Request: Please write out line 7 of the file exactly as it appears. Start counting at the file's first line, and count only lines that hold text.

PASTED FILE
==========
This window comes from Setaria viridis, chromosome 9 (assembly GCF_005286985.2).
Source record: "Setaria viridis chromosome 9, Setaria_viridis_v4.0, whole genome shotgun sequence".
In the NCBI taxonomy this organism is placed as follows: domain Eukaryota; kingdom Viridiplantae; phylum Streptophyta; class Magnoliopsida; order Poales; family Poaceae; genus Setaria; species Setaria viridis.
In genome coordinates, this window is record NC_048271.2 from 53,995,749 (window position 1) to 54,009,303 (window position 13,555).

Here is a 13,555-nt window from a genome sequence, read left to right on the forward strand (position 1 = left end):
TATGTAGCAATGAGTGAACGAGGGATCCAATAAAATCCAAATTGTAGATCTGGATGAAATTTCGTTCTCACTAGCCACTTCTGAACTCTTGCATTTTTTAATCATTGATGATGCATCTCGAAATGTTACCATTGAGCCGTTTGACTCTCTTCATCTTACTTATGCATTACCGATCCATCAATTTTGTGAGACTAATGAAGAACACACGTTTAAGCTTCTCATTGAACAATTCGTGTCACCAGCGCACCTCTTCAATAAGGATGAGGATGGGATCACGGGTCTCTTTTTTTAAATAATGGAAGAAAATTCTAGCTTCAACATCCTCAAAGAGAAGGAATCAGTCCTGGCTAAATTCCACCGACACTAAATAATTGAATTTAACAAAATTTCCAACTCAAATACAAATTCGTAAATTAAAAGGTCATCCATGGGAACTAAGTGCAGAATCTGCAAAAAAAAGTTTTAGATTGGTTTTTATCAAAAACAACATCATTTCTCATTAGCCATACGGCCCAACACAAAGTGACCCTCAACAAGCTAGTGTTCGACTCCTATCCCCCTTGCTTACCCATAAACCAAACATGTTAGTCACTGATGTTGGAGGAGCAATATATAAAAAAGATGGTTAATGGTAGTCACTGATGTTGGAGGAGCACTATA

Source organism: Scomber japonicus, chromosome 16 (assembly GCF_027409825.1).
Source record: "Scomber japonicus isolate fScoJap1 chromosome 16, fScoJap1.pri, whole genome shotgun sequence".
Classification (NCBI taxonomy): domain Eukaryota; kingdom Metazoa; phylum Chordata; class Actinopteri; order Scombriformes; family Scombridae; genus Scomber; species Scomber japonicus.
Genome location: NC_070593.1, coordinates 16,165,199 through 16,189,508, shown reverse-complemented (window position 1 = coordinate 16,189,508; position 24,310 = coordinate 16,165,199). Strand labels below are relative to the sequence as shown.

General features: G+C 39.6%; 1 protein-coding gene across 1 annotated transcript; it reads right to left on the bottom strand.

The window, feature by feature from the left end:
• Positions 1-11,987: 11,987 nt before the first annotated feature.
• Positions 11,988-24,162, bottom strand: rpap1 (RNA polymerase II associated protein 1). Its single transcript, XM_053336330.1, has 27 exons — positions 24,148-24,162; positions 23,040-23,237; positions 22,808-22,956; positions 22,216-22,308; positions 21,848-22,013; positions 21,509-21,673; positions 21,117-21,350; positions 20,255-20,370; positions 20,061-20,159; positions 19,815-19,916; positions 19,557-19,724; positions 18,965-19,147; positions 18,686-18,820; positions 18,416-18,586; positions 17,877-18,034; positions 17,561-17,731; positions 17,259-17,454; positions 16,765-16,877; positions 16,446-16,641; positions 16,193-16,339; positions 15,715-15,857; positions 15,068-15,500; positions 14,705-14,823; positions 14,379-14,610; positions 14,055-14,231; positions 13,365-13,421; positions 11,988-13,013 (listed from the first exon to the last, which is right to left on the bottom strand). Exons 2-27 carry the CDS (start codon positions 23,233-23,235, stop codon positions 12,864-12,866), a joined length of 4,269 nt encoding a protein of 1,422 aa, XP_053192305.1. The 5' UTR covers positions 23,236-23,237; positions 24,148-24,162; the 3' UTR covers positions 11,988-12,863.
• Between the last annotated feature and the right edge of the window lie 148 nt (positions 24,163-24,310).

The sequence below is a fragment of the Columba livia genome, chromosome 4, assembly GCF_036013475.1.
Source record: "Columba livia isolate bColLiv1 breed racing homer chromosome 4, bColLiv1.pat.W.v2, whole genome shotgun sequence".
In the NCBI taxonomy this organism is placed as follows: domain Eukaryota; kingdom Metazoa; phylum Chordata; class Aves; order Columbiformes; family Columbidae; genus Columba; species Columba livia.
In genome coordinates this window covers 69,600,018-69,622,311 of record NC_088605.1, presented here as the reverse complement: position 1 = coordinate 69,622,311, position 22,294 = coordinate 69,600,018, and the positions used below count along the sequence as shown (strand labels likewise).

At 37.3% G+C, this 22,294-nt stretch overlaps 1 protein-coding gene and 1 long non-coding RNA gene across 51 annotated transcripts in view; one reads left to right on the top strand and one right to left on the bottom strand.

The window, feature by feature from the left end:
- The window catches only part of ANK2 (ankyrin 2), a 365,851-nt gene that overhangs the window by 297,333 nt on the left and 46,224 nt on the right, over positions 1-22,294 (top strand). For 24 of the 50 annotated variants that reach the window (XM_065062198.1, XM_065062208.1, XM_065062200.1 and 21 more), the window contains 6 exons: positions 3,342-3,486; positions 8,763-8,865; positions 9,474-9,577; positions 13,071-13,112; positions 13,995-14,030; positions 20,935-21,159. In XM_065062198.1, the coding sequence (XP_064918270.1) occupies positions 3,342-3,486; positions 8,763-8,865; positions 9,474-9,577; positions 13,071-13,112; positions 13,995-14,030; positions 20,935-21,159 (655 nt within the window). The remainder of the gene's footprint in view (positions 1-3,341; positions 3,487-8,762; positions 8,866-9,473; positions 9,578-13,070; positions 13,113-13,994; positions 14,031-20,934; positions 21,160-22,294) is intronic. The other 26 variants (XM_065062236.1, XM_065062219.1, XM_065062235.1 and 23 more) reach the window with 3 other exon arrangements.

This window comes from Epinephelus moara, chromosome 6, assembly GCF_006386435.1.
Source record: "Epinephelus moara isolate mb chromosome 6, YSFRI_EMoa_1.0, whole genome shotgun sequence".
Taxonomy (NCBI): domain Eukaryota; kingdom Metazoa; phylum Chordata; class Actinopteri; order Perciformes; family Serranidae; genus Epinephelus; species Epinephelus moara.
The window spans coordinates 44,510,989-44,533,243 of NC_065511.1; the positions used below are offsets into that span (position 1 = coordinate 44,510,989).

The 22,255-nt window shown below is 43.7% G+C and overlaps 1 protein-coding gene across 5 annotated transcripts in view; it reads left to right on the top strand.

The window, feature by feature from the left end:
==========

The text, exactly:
Source organism: Scomber japonicus, chromosome 16 (assembly GCF_027409825.1).